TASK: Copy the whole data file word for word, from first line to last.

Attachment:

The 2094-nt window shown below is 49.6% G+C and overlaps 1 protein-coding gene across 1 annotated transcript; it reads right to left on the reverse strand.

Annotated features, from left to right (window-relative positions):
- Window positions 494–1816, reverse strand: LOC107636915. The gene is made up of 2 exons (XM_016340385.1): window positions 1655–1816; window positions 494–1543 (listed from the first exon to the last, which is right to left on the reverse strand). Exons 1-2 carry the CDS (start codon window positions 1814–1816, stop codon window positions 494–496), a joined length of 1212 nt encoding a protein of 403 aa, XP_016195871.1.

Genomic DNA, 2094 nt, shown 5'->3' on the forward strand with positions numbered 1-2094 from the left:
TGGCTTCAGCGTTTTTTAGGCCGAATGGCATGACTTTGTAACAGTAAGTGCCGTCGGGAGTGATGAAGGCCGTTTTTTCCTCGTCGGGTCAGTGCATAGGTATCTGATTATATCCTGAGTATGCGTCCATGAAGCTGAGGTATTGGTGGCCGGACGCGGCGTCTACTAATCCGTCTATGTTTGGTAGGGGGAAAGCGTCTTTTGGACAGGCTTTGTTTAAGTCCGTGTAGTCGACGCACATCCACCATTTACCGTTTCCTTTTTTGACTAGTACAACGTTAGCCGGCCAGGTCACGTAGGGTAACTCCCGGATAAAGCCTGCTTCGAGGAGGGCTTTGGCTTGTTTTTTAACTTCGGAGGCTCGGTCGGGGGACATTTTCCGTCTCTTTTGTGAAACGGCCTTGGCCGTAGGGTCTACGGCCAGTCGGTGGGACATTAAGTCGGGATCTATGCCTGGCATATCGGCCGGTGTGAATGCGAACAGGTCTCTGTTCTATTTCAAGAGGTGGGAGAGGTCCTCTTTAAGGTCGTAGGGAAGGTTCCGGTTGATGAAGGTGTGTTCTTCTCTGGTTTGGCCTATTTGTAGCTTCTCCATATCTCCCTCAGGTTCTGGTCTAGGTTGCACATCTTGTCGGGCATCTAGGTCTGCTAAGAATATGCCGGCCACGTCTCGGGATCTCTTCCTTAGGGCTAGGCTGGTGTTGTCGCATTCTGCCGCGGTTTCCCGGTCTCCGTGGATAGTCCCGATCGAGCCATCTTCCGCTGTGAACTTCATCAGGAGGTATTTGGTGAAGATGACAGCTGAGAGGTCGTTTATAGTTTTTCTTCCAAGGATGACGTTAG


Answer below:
The 2094-nt window shown below is 49.6% G+C and overlaps 1 protein-coding gene across 1 annotated transcript; it reads right to left on the reverse strand.

Annotated features, from left to right (window-relative positions):
- Window positions 494–1816, reverse strand: LOC107636915. The gene is made up of 2 exons (XM_016340385.1): window positions 1655–1816; window positions 494–1543 (listed from the first exon to the last, which is right to left on the reverse strand). Exons 1-2 carry the CDS (start codon window positions 1814–1816, stop codon window positions 494–496), a joined length of 1212 nt encoding a protein of 403 aa, XP_016195871.1.

Genomic DNA, 2094 nt, shown 5'->3' on the forward strand with positions numbered 1-2094 from the left:
TGGCTTCAGCGTTTTTTAGGCCGAATGGCATGACTTTGTAACAGTAAGTGCCGTCGGGAGTGATGAAGGCCGTTTTTTCCTCGTCGGGTCAGTGCATAGGTATCTGATTATATCCTGAGTATGCGTCCATGAAGCTGAGGTATTGGTGGCCGGACGCGGCGTCTACTAATCCGTCTATGTTTGGTAGGGGGAAAGCGTCTTTTGGACAGGCTTTGTTTAAGTCCGTGTAGTCGACGCACATCCACCATTTACCGTTTCCTTTTTTGACTAGTACAACGTTAGCCGGCCAGGTCACGTAGGGTAACTCCCGGATAAAGCCTGCTTCGAGGAGGGCTTTGGCTTGTTTTTTAACTTCGGAGGCTCGGTCGGGGGACATTTTCCGTCTCTTTTGTGAAACGGCCTTGGCCGTAGGGTCTACGGCCAGTCGGTGGGACATTAAGTCGGGATCTATGCCTGGCATATCGGCCGGTGTGAATGCGAACAGGTCTCTGTTCTATTTCAAGAGGTGGGAGAGGTCCTCTTTAAGGTCGTAGGGAAGGTTCCGGTTGATGAAGGTGTGTTCTTCTCTGGTTTGGCCTATTTGTAGCTTCTCCATATCTCCCTCAGGTTCTGGTCTAGGTTGCACATCTTGTCGGGCATCTAGGTCTGCTAAGAATATGCCGGCCACGTCTCGGGATCTCTTCCTTAGGGCTAGGCTGGTGTTGTCGCATTCTGCCGCGGTTTCCCGGTCTCCGTGGATAGTCCCGATCGAGCCATCTTCCGCTGTGAACTTCATCAGGAGGTATTTGGTGAAGATGACAGCTGAGAGGTCGTTTATAGTTTTTCTTCCAAGGATGACGTTAG